All papers submitted in a college-level class should
conform to the rules of Standard American English. In other
words, papers should include
correct spelling, usage, punctuation, and grammar. Inevitably,
of course, most students miss a couple of details when proofreading: they
may forget a comma, type a word twice, or substitute one homonym for
another. If such errors are minor,
many readers may overlook them. (Click
here to see which errors are
most common in SSU student papers.)
However, there are many errors that readers will
not overlook or ignore. Most readers are annoyed by
a paper that includes frequent
errors, patterns of error,
or stigmatized errors.
Such papers are not acceptable in college classes.
Such subtle errors are considered
minor errors. If you make a single minor error in your
paper, your instructor may mark it--but that error is unlikely
to affect your paper grade.
Frequent errors. Even the most tolerant reader is
apt to lose patience with a paper that is laden with errors,
even if all of the errors are minor ones. Even though a
minor error is not apt to detract from your overall paper, a
cluster of minor errors will. Most readers resent being
expected to invest their time in a paper that the writer did not
bother to proofread.
Patterns of error. The first time a writer makes a
fairly substantial error, the reader may ignore it. But
when the writer makes the same error over and over again, the
error becomes more difficult to ignore. For example,
although confusing their and there is a fairly
substantial error, it is also a fairly common and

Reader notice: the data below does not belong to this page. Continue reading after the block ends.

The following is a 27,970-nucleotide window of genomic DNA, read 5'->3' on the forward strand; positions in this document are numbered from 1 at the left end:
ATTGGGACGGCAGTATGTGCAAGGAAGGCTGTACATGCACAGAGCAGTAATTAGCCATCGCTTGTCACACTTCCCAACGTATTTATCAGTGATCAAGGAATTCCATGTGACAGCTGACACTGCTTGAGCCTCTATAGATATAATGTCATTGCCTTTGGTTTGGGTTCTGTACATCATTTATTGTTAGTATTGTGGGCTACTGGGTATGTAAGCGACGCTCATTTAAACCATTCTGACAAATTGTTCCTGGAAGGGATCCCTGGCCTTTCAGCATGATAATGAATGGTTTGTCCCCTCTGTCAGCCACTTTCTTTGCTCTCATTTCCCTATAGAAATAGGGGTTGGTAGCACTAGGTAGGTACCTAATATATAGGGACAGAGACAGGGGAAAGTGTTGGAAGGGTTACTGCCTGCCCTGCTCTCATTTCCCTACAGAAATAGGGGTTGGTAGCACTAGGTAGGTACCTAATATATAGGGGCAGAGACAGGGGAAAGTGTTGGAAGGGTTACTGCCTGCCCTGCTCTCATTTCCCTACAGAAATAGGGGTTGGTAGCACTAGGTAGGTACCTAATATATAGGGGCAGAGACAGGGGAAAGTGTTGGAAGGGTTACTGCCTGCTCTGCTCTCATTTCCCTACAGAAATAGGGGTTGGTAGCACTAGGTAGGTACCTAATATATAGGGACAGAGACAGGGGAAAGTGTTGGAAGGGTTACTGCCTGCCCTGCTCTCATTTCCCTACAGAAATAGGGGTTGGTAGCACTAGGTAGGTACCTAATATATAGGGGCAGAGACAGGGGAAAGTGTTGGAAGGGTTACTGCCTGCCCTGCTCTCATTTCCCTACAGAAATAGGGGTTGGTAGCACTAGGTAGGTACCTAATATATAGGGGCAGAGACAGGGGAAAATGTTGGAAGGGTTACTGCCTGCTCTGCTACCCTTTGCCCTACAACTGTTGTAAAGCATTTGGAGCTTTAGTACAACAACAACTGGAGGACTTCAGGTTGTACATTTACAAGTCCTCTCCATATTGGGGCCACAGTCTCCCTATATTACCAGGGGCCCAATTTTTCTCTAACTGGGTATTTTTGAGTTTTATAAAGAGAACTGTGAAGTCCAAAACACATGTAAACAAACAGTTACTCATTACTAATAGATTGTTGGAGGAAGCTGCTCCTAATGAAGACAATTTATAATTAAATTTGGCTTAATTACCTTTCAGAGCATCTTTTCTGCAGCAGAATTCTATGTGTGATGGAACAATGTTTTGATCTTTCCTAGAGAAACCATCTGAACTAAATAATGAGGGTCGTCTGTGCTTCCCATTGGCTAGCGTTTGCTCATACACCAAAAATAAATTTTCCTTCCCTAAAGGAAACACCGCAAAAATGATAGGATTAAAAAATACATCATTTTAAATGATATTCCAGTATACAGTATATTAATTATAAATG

understandable one. If a writer uses their instead
of there once, the reader might think, "I've accidentally
done that, too." But when the writer uses their
instead of there three or four times, the error becomes
more annoying each time the reader sees it.
The authors of The Longman
Concise Companion surveyed college instructors to find out
which errors are most likely to bother them. The last page lists the top 10 stigmatized errors:
Unclear pronoun references,
Missing punctuation marks,
Lack of subject-verb
Shifts in person, and
While errors like these will
detract from the papers you write in college, there are,
admittedly, situations outside of the college classroom where
these writing patterns are acceptable and Standard American English
is unusual. If you consistently type out you
instead of u when text messaging a friend, your friend
will probably wonder why you waste so much effort.
If you carefully enunciate, "I have already seen that movie"
instead of mumbling, "I've already seen that" when you and your friends are discussing
what movie to see, you may sound pretentious.
Different situations call for you
to adapt different styles of speech and writing. The
Longman Concise Companion explains, "Becoming a flexible
writer means developing awareness of differences between the
habits of your own community and the expectations of more
general communities of readers and writers" (53).
Even though u (instead of
you) or I seen (instead of I have seen) may
be acceptable in certain non-academic situations, if you use
these constructions in a college paper, you will be penalized for